Australia could be set to lose $265 billion in investment opportunities if it continues to apply its current climate targets and policy approaches, new economic modelling has shown.
The analysis undertaken by consultancy Energetics for the Investor Group on Climate Change (IGCC) has compared an orderly transition scenario, in which Australia adopts a stronger 2030 emissions reduction target and a 2050 net-zero goal against a “hothouse” scenario marked by current emissions trajectories and policy approaches.
In a net-zero scenario, private investment was forecast to accelerate out to 2050, with hundreds of billions of dollars in opportunities created across renewable energy, green hydrogen, manufacturing, electrified transport and carbon sequestration.
Australia potentially would create $63 billion in fresh investment opportunities during the next five years if it strengthened climate targets and policies in line with reaching net-zero emissions by 2050.
However, if current climate targets and policy approaches are applied, significant private investment opportunities are tipped to be lost, worth $43 billion to 2025 and $265 billion out to 2050, when compared to a Paris-aligned emissions trajectory.
IGCC chief executive Emma Herd said Australia could not afford to ignore the investment opportunities identified under an orderly transition.
“Investors, companies and governments will need to work together to create a trajectory to achieve a resilient net zero emissions economy by 2050, including deeper emission reductions over this decade,” Ms Herd said.
“If we get this right, Australia could reap the benefits of $63 billion in fresh private investment over the next five years and over $1 trillion by mid-century, in domestic opportunities alone. If we continue as we are, we’ll leave billions of dollars in investment opportunities behind.”
In the net-zero scenario, renewable and other clean power generation is expected to become the largest investment opportunity, presenting $385 billion in potential investments during the next 30 years.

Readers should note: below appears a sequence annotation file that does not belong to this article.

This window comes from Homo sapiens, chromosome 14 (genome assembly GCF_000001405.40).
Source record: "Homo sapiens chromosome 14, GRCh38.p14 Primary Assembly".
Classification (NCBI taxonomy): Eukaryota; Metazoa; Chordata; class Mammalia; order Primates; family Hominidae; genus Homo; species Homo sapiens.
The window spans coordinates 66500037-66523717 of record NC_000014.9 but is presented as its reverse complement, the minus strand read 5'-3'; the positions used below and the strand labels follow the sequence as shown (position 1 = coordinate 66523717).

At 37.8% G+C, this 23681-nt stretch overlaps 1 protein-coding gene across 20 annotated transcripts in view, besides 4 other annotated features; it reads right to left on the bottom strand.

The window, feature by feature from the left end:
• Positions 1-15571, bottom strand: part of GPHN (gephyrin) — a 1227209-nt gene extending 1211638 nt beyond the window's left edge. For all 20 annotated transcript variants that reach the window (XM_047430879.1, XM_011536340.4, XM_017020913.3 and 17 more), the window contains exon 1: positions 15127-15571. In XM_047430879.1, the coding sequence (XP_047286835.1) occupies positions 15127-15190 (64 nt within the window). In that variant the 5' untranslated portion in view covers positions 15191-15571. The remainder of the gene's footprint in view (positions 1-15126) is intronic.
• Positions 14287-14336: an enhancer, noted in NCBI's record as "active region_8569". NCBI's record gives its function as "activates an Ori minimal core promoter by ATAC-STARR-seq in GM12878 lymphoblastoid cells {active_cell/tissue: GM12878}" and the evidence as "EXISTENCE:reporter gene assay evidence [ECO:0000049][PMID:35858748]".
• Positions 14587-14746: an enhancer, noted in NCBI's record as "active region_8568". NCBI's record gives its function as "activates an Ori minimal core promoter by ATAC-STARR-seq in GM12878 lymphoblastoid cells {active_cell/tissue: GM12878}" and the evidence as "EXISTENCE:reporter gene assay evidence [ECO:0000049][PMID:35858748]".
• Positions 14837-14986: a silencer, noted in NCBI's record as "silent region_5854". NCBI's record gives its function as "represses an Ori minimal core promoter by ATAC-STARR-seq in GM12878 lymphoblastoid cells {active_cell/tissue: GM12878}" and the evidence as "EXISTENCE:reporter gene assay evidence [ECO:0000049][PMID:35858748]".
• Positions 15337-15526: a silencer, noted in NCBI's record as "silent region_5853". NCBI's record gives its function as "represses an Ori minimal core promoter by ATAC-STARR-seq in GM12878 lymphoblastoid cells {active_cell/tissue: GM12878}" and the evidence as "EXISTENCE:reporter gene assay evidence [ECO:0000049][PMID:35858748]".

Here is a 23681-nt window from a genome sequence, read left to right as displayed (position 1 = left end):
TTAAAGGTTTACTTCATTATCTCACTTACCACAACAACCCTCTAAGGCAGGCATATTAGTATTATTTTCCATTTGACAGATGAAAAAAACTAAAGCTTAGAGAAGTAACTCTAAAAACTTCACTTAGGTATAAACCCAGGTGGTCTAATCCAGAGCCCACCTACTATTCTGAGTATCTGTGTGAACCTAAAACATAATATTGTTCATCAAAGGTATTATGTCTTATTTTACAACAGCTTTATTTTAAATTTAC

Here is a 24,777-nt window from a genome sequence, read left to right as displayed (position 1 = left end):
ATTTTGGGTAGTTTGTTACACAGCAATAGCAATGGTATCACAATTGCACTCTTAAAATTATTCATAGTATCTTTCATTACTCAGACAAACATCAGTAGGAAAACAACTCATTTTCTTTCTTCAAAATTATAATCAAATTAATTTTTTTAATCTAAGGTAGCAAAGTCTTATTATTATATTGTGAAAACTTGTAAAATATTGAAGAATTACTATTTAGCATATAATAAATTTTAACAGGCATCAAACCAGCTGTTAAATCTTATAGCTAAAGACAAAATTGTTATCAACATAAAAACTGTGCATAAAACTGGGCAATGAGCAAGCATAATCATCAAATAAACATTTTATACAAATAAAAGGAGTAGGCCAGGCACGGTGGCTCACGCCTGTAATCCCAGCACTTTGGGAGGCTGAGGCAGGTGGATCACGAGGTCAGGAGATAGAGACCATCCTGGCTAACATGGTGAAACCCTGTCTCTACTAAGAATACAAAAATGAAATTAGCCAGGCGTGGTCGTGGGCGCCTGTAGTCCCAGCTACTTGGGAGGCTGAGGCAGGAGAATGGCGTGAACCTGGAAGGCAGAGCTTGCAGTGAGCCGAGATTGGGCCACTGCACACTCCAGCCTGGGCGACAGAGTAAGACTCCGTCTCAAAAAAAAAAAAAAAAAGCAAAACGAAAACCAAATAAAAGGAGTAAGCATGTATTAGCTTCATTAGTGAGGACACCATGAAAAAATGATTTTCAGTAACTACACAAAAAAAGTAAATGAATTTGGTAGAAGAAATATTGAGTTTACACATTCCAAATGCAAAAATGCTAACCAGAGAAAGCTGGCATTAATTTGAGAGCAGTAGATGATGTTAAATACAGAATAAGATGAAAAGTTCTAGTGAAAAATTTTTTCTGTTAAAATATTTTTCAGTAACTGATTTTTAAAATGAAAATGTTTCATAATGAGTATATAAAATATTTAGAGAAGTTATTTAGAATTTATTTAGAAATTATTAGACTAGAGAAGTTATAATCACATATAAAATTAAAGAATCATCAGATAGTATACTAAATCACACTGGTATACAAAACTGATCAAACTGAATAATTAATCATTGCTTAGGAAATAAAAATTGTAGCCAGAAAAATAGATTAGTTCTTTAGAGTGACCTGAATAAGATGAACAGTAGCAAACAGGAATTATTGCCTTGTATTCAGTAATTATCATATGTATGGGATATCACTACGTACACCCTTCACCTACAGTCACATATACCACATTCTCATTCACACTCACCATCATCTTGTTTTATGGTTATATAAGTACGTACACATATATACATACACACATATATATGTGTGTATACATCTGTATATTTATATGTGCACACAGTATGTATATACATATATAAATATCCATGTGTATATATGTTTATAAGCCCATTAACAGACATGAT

Manufacturing was forecast to present $15 billion in new investment opportunities over the next five years, while transport was calculated to give $6 billion. Other opportunities would be created across transport infrastructure ($104 billion), carbon sequestration ($102 billion) and electricity transmission and distribution ($98 billion).
A major new investment asset class in carbon sequestration would also emerge, with $33 billion in opportunities, as companies seek to meet tighter emissions goals.
Green hydrogen was also tipped to start slowly ($3 billion to 2025), reflecting its early stage of development – but it is expected to become the second-largest investment opportunity by 2050 ($350 billion).
“The billions of dollars in investment opportunities associated with an orderly transition to net zero would support the jobs, livelihood and wealth of millions of Australians for decades to come,” Ms Herd said.
“Many of these prospects are in regional Australia with multi-billion dollar opportunities in carbon farming, renewable energy, transport infrastructure and advanced manufacturing.”
Equities ($52 billion) and private debt finance ($322 billion) would be the largest investment opportunities by asset class to 2050 in a net-zero scenario, with government bonds ($115 billion) and corporate bonds ($101 billion) following.
The analysis did not include investments in assets geared towards export however, which the IGCC has said could make its estimates conservative compared to the real-world opportunities for exportable products like green hydrogen and green steel.
“Government will be more fiscally challenged in coming years after deploying immediate COVID-19 relief,” Ms Herd said.
“Mobilising private capital is therefore critical to economic recovery and unlocking net zero investment opportunities.”
The IGCC represents a number of Australian and New Zealand institutional investors, including super funds and asset managers.
Sarah Simpkins is a journalist at Momentum Media, reporting primarily on banking, financial services and wealth.
Prior to joining the team in 2018, Sarah worked in trade media and produced stories for a current affairs program on community radio.
You can contact her on [email protected].
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